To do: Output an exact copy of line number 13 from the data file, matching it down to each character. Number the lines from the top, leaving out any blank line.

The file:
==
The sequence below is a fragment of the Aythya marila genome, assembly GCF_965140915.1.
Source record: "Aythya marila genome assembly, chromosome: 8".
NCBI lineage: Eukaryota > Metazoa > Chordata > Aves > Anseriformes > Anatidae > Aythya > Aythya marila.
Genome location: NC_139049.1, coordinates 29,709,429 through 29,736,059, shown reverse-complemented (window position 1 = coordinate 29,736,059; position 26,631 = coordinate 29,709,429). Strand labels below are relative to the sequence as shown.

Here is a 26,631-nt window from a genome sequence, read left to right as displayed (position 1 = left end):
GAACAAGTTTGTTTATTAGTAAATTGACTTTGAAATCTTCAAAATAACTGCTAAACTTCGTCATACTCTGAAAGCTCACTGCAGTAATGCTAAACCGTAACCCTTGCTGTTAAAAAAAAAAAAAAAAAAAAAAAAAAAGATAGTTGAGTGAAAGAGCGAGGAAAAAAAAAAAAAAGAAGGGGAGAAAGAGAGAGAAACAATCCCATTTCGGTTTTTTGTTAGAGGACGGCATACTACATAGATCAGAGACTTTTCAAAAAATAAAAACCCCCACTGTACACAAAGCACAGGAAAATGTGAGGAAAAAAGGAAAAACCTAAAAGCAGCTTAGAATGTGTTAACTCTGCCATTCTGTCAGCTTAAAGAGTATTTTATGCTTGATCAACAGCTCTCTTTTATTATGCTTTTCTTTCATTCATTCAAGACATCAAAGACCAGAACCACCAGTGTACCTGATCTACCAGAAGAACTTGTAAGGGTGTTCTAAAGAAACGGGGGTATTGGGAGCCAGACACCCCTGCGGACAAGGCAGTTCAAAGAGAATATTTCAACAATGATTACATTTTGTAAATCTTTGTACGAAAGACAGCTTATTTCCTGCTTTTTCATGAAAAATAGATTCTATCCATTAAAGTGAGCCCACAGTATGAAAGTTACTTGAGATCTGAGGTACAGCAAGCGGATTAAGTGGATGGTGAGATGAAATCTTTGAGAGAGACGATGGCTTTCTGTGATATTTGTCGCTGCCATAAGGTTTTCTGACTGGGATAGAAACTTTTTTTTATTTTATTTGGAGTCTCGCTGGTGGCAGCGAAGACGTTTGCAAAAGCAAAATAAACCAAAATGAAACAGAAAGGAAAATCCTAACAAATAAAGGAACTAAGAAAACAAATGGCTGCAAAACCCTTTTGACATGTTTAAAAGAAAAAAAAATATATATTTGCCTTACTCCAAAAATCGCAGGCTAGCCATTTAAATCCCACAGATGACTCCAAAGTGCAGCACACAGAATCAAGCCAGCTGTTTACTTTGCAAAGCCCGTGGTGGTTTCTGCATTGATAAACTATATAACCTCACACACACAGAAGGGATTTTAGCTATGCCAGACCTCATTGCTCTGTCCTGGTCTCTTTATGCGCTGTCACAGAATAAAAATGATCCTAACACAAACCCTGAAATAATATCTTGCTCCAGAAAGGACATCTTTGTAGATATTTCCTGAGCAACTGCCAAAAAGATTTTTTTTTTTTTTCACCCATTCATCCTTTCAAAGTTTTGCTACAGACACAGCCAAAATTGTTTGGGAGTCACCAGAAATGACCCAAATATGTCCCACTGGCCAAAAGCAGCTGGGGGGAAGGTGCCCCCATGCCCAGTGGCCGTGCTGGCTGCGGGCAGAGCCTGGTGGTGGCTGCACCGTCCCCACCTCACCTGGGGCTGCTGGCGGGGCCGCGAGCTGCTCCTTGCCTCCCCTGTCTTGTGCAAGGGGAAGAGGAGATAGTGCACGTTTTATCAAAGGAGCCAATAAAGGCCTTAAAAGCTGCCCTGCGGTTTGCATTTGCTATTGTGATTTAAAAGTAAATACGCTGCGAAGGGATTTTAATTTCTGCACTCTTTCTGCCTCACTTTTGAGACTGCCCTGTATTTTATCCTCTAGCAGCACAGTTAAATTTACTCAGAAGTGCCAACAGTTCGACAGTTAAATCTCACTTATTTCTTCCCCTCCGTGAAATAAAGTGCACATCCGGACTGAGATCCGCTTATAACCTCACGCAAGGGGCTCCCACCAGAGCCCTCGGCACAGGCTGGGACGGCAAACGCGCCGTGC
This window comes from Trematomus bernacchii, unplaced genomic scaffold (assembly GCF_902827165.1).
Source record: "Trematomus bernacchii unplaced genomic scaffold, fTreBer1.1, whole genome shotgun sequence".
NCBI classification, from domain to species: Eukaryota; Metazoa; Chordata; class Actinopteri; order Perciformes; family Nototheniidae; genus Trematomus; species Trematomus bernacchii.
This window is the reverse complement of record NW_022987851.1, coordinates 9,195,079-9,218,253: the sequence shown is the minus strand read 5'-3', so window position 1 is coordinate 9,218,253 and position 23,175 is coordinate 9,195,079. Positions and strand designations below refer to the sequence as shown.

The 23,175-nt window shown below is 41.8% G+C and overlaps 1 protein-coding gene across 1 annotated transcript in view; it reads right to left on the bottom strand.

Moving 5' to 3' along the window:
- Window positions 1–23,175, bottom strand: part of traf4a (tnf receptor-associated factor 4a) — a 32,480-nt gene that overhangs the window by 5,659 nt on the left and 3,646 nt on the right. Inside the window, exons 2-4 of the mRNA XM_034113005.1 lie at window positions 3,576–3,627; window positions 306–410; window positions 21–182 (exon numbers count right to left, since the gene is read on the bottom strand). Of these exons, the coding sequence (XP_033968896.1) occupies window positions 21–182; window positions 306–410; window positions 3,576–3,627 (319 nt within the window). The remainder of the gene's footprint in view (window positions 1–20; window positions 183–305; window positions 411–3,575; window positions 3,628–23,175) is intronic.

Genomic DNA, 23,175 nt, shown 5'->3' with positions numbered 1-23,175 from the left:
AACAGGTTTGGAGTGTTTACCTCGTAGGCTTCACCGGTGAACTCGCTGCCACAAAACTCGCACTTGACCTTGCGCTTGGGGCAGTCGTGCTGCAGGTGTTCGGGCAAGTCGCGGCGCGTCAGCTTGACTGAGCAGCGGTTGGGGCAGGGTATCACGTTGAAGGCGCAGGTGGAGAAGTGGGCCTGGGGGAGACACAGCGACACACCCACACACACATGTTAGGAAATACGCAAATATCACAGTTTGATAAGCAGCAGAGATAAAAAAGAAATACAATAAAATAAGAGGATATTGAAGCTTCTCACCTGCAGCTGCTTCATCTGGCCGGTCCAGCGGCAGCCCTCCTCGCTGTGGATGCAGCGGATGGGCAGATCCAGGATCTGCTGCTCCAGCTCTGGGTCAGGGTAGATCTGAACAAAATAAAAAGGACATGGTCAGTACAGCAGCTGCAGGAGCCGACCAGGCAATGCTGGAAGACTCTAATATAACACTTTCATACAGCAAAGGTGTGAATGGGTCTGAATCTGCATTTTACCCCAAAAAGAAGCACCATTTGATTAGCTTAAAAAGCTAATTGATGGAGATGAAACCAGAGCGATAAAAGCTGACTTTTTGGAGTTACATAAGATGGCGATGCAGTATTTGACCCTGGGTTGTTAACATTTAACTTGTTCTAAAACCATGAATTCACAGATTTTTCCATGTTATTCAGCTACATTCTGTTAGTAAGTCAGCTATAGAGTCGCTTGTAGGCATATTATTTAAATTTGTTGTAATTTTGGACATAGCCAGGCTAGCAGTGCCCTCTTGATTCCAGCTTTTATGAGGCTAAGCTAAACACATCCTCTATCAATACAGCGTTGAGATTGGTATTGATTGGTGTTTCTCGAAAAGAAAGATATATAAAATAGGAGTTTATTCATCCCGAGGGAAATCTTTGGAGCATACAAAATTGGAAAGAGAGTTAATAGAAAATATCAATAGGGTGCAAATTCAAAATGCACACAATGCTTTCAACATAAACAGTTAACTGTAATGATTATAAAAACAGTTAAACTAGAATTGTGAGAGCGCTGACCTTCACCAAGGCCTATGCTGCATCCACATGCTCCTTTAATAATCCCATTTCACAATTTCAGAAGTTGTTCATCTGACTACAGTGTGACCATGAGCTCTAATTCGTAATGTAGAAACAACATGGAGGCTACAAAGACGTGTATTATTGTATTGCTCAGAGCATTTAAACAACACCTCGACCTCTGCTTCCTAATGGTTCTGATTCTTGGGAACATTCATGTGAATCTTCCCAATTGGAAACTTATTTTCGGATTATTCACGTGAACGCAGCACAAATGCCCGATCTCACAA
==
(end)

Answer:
- Window positions 1–23,175, bottom strand: part of traf4a (tnf receptor-associated factor 4a) — a 32,480-nt gene that overhangs the window by 5,659 nt on the left and 3,646 nt on the right. Inside the window, exons 2-4 of the mRNA XM_034113005.1 lie at window positions 3,576–3,627; window positions 306–410; window positions 21–182 (exon numbers count right to left, since the gene is read on the bottom strand). Of these exons, the coding sequence (XP_033968896.1) occupies window positions 21–182; window positions 306–410; window positions 3,576–3,627 (319 nt within the window). The remainder of the gene's footprint in view (window positions 1–20; window positions 183–305; window positions 411–3,575; window positions 3,628–23,175) is intronic.